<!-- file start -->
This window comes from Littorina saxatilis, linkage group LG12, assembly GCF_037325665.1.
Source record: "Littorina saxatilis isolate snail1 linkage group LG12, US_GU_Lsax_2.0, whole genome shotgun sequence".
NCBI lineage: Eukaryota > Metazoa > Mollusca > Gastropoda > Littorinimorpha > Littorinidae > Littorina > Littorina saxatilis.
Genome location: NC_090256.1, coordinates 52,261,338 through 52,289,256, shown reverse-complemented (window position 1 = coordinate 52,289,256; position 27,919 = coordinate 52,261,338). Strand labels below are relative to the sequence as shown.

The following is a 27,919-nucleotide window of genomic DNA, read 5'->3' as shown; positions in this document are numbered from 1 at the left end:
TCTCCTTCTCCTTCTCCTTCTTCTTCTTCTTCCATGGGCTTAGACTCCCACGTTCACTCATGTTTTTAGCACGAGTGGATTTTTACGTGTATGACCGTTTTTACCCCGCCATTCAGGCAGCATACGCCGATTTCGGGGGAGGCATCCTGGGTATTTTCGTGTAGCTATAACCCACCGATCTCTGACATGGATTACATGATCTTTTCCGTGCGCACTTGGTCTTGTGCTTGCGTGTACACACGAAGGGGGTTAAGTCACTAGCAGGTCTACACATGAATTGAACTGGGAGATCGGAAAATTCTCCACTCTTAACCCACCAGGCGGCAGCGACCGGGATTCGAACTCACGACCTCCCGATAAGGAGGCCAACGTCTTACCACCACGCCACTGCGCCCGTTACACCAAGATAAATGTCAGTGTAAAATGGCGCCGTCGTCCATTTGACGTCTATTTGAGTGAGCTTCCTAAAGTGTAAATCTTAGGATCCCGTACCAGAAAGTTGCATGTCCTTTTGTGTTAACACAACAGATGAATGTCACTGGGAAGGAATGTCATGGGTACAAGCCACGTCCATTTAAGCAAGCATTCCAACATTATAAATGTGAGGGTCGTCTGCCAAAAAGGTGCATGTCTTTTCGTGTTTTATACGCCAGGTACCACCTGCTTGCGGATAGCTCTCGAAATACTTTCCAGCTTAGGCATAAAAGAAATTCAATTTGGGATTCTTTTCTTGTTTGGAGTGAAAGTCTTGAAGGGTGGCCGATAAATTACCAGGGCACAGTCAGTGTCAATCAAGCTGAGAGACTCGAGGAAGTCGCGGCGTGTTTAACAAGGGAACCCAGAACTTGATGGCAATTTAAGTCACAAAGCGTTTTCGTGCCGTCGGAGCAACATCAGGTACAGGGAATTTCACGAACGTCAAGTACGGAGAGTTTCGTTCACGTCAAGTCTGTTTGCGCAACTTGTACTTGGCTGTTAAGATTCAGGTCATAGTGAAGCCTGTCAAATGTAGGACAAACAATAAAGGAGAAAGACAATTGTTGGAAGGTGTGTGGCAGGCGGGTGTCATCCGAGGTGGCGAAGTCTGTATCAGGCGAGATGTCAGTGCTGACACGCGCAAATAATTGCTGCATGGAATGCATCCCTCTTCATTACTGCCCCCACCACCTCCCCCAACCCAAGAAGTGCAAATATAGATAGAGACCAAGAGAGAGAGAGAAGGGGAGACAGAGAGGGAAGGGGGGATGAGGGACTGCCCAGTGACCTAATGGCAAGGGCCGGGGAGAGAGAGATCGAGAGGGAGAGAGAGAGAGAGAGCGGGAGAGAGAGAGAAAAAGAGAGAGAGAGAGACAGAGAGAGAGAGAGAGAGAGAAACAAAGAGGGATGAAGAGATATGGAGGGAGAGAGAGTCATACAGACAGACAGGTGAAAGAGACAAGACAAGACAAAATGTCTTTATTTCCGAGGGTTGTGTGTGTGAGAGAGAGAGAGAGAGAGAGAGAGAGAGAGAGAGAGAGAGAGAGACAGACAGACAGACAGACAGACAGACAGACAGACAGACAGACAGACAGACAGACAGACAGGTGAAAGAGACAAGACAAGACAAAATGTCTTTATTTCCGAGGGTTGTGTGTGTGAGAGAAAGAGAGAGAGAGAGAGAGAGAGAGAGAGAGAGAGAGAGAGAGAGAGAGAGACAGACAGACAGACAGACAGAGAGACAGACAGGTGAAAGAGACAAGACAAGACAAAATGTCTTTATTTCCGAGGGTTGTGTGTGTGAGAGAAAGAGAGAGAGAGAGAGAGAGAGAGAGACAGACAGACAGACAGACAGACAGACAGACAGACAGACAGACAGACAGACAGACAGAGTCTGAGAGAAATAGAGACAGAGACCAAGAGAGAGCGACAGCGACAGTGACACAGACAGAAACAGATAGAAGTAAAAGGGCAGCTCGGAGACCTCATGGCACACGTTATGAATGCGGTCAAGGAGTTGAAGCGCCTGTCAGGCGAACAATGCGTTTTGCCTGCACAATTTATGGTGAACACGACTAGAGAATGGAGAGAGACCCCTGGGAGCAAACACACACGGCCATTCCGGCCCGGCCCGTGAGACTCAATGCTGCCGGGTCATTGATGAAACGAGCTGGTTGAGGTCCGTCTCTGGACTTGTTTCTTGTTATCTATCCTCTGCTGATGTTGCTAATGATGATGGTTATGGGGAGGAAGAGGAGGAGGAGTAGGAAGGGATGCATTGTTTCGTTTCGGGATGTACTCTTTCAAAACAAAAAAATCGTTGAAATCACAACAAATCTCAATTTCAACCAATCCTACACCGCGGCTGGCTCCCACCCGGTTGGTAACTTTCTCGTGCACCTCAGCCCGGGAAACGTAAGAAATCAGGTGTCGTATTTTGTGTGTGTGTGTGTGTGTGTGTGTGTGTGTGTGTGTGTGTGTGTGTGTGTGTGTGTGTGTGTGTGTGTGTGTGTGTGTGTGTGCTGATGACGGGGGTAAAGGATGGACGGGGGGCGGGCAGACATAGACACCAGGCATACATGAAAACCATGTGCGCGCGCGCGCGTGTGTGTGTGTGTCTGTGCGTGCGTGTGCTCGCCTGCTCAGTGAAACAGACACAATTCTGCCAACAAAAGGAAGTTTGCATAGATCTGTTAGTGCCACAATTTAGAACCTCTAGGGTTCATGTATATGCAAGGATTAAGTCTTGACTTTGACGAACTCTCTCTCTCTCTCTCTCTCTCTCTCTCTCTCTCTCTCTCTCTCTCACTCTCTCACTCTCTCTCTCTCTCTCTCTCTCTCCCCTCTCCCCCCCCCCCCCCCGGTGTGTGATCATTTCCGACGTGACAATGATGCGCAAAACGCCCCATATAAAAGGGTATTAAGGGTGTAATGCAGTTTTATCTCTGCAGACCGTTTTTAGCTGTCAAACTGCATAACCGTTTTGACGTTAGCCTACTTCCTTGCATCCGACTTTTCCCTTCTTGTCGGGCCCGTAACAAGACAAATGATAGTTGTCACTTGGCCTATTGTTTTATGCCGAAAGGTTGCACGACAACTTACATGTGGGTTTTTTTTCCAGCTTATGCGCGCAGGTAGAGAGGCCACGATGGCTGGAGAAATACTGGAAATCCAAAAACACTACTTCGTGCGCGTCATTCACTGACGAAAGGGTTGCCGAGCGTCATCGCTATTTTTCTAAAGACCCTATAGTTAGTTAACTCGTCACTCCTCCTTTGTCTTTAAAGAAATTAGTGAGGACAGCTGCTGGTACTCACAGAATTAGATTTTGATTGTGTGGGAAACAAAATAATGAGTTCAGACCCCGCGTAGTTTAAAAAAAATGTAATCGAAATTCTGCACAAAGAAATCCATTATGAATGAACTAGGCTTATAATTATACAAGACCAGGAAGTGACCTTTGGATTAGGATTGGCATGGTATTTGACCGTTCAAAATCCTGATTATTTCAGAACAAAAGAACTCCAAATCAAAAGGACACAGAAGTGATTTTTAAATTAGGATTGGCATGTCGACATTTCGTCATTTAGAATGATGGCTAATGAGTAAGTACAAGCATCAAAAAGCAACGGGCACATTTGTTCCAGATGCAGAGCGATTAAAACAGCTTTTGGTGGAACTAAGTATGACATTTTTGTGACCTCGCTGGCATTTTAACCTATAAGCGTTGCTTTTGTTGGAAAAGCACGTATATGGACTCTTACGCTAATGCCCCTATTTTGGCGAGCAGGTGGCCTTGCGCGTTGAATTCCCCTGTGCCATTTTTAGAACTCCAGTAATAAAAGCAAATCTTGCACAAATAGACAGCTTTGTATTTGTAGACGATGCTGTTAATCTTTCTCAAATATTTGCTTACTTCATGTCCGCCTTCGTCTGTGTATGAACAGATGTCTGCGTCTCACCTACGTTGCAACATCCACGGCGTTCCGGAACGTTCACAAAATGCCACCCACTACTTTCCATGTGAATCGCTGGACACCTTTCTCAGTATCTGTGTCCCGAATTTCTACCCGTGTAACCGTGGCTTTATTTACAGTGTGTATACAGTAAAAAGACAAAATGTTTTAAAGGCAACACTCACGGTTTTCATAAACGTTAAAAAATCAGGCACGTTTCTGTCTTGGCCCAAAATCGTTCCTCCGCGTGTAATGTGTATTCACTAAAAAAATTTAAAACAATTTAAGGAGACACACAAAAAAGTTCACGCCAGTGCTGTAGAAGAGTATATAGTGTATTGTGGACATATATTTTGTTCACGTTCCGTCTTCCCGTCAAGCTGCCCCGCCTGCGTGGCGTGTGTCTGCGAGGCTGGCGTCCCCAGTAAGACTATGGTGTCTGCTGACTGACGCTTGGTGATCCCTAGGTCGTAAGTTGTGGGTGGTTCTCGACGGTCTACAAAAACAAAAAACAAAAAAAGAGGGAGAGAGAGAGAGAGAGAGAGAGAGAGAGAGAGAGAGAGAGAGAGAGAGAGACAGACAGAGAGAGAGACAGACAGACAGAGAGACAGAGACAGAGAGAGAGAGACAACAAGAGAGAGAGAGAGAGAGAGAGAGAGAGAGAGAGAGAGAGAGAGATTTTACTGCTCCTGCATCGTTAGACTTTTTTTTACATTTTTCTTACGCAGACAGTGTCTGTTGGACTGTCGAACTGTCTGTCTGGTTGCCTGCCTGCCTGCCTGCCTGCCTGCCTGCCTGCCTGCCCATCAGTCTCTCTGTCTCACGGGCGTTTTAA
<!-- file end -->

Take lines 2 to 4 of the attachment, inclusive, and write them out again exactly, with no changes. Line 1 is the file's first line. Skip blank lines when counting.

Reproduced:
Source record: "Littorina saxatilis isolate snail1 linkage group LG12, US_GU_Lsax_2.0, whole genome shotgun sequence".
NCBI lineage: Eukaryota > Metazoa > Mollusca > Gastropoda > Littorinimorpha > Littorinidae > Littorina > Littorina saxatilis.
Genome location: NC_090256.1, coordinates 52,261,338 through 52,289,256, shown reverse-complemented (window position 1 = coordinate 52,289,256; position 27,919 = coordinate 52,261,338). Strand labels below are relative to the sequence as shown.